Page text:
Lizards fall into a group of animals called reptiles. They are related to animals like turtles and tortoises, but are even more so closely related to snakes. In fact, snakes are thought to have evolved from lizards over 140 million years ago. It is no surprise that there are still several species of lizards that look like snakes.
Across the board, all snakes have no legs- however there are also some species of lizards that share this characteristic. At first glance, you may mistake some lizards for snakes. In this article, we will list several types of lizards that may be mistaken for snakes!
What’s the difference between snakes and lizards?
There are many different species of lizards and snakes, all of which are unique from each other. Lizards often share different natural histories or ecology from snakes and may eat different prey types, for one. For example, many lizards eat invertebrates while the majority of snakes do not.
However, there are some hard defining characteristics that make snakes and lizards different from each other. Obviously, the first one being that snakes have no legs while most lizards do. The other two traits are a little bit harder to pick out and require a closer look but are a surefire way to determine a lizard from a snake.
As a general rule, lizards have external ears that look like small holes in their head behind their eyes. Snakes do not have external ears, and in fact do not have the same ability to hear that lizards do. And finally, lizards have movable eyelids while snakes do not. Instead, snakes have a clear scale that covers their eye to protect it.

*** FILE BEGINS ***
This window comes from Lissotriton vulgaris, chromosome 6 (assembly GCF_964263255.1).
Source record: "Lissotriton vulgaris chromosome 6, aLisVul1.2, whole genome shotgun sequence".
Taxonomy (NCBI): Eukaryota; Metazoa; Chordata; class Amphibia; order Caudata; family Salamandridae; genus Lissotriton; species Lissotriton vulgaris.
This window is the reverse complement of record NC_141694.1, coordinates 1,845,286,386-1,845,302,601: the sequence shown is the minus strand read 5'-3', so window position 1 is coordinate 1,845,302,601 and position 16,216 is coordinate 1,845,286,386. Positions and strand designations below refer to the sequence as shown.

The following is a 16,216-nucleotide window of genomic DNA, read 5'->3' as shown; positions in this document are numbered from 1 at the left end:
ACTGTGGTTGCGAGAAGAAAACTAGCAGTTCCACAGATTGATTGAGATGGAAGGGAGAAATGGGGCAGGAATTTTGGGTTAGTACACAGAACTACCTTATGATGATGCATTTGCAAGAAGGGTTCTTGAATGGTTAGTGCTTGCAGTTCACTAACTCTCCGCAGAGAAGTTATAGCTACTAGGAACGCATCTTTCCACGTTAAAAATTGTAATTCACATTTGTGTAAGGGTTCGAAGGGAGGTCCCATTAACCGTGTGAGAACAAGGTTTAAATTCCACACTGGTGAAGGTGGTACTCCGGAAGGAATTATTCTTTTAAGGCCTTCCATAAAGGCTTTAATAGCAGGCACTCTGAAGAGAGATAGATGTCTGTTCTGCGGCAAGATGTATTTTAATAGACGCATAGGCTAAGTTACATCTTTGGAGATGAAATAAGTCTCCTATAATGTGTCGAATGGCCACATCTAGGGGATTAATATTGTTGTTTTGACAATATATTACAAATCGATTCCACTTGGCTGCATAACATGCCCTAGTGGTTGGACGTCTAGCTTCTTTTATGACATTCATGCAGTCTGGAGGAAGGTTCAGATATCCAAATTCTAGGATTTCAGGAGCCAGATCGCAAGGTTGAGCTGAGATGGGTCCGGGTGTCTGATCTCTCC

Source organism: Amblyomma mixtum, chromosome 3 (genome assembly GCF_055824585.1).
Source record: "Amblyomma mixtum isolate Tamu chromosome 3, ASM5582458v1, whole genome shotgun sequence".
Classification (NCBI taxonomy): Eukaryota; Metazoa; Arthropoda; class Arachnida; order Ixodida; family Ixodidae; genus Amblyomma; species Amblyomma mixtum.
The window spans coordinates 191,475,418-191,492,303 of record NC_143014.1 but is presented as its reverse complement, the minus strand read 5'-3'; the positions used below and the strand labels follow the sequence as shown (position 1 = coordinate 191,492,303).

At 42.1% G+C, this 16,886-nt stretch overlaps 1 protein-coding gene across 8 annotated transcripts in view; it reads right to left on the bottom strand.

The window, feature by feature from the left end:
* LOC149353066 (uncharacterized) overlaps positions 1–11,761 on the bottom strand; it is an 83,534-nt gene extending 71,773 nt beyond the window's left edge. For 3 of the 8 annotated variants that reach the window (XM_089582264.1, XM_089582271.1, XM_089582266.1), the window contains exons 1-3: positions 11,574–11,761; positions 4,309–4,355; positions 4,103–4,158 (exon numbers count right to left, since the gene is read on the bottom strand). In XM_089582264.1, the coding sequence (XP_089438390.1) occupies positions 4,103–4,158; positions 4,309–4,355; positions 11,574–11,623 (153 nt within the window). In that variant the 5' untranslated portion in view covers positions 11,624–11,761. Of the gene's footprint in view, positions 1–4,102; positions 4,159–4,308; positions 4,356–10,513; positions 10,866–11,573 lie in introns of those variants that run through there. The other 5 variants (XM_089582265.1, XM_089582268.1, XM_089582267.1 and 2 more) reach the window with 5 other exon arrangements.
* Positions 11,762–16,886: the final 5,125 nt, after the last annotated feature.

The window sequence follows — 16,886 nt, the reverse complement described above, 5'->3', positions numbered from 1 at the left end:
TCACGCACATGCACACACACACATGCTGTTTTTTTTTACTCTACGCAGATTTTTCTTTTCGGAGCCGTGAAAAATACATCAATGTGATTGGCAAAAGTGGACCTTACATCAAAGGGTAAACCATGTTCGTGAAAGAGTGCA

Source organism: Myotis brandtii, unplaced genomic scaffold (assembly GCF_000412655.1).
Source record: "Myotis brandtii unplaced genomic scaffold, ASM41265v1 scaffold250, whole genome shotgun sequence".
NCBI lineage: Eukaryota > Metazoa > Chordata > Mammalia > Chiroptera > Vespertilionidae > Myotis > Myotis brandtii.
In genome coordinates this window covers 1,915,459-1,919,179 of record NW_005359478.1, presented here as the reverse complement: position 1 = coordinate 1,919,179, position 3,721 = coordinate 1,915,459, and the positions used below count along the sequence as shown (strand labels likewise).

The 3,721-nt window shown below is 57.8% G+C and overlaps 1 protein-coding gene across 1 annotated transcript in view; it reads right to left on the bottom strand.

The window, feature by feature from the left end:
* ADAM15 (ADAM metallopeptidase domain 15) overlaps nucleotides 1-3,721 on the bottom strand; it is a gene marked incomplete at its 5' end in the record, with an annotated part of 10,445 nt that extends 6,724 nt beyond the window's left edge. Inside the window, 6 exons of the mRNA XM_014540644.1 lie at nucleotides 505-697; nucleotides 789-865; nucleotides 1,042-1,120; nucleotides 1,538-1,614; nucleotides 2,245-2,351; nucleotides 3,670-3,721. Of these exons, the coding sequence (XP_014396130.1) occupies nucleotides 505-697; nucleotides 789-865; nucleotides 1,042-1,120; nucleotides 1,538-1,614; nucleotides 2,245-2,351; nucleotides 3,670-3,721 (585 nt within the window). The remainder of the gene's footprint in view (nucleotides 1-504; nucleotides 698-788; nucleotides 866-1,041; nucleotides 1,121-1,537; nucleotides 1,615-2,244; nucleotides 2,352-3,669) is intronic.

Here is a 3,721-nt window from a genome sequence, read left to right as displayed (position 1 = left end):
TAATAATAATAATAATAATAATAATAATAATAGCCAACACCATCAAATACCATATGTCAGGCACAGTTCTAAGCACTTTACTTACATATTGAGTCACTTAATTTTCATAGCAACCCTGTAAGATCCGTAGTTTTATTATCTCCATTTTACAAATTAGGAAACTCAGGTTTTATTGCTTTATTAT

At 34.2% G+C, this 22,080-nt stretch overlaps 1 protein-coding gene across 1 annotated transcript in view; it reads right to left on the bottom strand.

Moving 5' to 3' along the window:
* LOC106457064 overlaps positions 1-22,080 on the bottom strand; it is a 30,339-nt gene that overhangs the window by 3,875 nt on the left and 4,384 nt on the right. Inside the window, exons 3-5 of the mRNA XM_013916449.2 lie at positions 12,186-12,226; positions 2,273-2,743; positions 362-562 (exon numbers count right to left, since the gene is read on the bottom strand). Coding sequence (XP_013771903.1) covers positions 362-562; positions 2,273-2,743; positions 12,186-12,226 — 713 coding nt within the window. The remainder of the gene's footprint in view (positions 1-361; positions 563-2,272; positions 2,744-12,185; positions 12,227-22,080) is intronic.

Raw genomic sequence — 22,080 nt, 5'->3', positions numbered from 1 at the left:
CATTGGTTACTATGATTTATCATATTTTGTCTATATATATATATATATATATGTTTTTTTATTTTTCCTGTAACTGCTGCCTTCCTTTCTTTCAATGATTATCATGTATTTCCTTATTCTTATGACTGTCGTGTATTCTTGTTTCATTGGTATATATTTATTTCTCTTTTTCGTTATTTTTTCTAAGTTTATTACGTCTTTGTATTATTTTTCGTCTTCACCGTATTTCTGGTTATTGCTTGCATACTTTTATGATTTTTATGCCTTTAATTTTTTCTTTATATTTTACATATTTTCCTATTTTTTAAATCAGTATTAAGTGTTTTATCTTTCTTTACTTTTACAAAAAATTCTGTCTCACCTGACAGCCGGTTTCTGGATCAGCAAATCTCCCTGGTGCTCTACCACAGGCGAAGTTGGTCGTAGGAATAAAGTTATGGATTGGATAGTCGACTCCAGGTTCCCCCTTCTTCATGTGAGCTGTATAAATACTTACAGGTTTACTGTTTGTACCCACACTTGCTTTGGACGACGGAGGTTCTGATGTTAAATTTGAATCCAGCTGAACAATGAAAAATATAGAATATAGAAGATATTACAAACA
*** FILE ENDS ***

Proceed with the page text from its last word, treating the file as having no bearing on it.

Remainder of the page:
12 Lizards that look like snakes
1. Eastern glass lizard
Scientific name: Ophisaurus ventralis
Glass lizards quickly come to mind when considering lizards that look like snakes. Eastern glass lizards are a type of legless lizard that can be found in the Southeastern United States. They range from the very southeastern tip of Virginia, all the way south down to Florida. These lizards are anywhere between 18 and 42 inches long, however most of this length is from their long tails. They tend to feed on mostly invertebrates, but have also been known to eat small mice.
2. Slender glass lizard
Scientific name: Ophisaurus attenuatus
This species was actually once thought to be a subspecies of the Eastern glass lizard. They overlap some of their range with the Eastern glass lizard and can be found in the Southeast of the United States as well as the Midwest. They are known for their extremely fragile, “glass-like” tail that they can detach or break off without it ever being touched.
3. California legless lizard
Scientific name: Anniella pulchra
As the name would suggest, this species of legless lizard is native to California where it can be found in coastal California. They prefer looser substrates, like sand or leaf litter. They can even be found in sand dunes along the coast. The California legless lizard sports a yellow belly with a glossy, silver back.
4. Slow worm
Scientific name: Anguis fragilis
Slow worms are not related to worms at all, but are in fact another lizard that resembles a snake. These lizards are widely distributed throughout Europe. They are fairly common, but can be hard to find due to their tendency to spend their time hidden under things or under ground.